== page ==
Calgary's rental market stages a comeback
Vacancy rate falls for second straight year, while average prices rise
Calgary's rental market appears to be experiencing a comeback after a years-long slump, with new data showing the vacancy rate has fallen for a second straight year, while average rents have risen for the first time since the recession.
The Canadian Mortgage and Housing Corp. reported 1,400 new rentals were built in Calgary over the past year, bringing the total stock to almost 40,000 units.
But a surge in demand for apartments was far stronger than the growth in supply. The CMHC said Calgary's vacancy rate dropped to 3.9 per cent in October, down from 6.3 per cent a year earlier.
The higher demand also drove up average rents for the first time in three years, though the gains were marginal. Two-bedroom apartments rented for an average of $1,272 in October, up by 1.5 per cent from a year earlier.
Newcomers boost rental market
The CMHC said demand appears to have been fuelled by a resurgence of in-migration, especially from other provinces.
Analyst James Cuddy said Calgary's slow economic recovery may also have made it more difficult for people to move into home ownership.
"Perhaps renters are renting for longer, which puts additional demand on the market," he said.
Min Ku, of Slokker Homes, oversees 60 rental units in the southwest community of Currie Barracks. He said any units that come up for rent are generally filled in a few weeks.
Ku said his rentals, which range from a bachelor apartment to a townhouse, are ideally located in a neighbourhood with little competition, given that most neighbours are homeowners.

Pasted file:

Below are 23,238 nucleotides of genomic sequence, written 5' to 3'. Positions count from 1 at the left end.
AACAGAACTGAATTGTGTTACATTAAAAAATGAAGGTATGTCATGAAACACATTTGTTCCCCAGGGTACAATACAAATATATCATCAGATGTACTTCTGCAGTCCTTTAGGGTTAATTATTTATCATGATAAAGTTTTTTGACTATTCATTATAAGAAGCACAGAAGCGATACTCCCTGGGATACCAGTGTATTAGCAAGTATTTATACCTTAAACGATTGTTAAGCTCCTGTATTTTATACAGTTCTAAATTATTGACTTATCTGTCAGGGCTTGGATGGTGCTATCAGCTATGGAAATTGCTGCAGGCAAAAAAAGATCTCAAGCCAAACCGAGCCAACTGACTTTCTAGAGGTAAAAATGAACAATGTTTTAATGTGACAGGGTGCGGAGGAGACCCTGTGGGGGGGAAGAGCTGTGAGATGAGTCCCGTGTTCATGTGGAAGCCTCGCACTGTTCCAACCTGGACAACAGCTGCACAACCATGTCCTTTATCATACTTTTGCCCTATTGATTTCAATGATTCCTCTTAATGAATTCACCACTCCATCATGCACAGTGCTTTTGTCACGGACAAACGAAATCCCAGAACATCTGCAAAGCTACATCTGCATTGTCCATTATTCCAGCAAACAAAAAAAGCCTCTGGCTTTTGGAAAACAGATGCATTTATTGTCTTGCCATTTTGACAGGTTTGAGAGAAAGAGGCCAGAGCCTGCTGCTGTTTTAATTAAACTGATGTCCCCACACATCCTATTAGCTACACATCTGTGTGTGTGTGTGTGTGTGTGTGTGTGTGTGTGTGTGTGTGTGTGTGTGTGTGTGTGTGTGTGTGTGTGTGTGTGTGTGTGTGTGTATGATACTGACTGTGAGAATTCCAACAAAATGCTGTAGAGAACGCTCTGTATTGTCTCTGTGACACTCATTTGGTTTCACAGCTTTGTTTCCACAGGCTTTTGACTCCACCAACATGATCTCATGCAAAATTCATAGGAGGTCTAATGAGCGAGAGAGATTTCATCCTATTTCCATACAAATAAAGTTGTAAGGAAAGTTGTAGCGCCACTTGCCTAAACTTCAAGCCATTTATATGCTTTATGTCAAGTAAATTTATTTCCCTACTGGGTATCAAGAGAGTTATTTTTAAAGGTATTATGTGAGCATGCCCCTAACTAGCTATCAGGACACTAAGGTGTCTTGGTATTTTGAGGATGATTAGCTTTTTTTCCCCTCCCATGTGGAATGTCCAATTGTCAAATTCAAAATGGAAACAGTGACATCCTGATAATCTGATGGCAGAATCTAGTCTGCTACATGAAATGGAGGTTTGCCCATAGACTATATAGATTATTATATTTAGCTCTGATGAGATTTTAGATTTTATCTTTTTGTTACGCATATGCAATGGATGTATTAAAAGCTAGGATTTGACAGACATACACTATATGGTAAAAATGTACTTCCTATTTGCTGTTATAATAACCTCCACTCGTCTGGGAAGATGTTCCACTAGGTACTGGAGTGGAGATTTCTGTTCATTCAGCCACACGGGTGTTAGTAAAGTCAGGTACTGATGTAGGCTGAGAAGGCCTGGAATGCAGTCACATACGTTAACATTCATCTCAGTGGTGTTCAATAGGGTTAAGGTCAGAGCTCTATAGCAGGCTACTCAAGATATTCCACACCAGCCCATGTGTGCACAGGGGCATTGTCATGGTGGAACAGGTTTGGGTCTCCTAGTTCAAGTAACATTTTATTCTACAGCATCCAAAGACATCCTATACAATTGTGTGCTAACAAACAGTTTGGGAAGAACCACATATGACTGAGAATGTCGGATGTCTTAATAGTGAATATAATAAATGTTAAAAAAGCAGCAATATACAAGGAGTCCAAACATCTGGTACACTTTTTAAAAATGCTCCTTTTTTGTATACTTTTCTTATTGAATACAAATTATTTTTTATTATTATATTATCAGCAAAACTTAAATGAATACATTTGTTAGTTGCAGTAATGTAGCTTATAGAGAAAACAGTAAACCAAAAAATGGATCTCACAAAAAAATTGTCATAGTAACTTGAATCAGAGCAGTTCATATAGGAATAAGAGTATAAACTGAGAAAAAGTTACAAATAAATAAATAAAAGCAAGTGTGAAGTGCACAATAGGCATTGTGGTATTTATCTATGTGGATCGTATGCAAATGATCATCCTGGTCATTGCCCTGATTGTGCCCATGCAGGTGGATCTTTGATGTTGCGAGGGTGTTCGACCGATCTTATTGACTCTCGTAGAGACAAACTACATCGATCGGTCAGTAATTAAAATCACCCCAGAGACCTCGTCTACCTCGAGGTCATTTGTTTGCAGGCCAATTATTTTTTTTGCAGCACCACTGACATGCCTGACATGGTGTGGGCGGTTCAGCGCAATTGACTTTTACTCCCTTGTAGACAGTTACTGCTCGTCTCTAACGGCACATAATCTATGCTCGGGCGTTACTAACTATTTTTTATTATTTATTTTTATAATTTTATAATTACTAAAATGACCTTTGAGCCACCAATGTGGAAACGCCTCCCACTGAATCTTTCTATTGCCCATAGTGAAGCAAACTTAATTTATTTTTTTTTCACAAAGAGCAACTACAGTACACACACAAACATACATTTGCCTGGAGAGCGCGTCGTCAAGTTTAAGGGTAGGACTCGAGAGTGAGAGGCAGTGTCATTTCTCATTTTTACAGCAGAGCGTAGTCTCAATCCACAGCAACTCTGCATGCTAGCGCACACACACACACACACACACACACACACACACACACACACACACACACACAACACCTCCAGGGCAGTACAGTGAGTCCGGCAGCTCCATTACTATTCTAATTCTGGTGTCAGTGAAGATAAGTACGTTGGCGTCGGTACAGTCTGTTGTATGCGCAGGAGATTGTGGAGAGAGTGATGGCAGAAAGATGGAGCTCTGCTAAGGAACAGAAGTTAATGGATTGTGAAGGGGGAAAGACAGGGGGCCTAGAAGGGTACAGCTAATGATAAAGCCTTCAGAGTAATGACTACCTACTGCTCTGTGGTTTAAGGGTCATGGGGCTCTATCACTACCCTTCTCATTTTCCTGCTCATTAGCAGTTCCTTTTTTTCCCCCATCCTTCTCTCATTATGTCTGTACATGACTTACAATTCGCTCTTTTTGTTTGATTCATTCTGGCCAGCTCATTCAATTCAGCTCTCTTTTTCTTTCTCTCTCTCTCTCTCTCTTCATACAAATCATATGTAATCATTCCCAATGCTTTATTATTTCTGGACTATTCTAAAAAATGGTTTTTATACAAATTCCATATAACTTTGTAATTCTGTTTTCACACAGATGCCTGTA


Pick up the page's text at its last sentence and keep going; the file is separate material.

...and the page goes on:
"A lot of people want to buy, but they just can't make it work, and that's why they need to rent," he said, adding his tenants are generally young professionals.
Landlord making hundreds less per unit
Despite the CMHC report of a slight increases in prices, not all landlords are reaping the benefits.
Anwar Nour, an independent landlord who owns 45 units, said he's seen strong demand in recent months, but he's still getting $300 to $400 less per unit than he did during the last economic boom.
"Demand is there, but there's lots to choose from," he said. "It's better to let somebody move in with lower rents than to leave them empty."
Nationally, the vacancy rate was 2.4 per cent last month, dropping from three per cent a year earlier, despite an increase in the supply of newly built apartments.
Ontario, B.C. and Manitoba all reported higher vacancy rates, while Alberta, Quebec, Saskatchewan and the Atlantic provinces saw declines.
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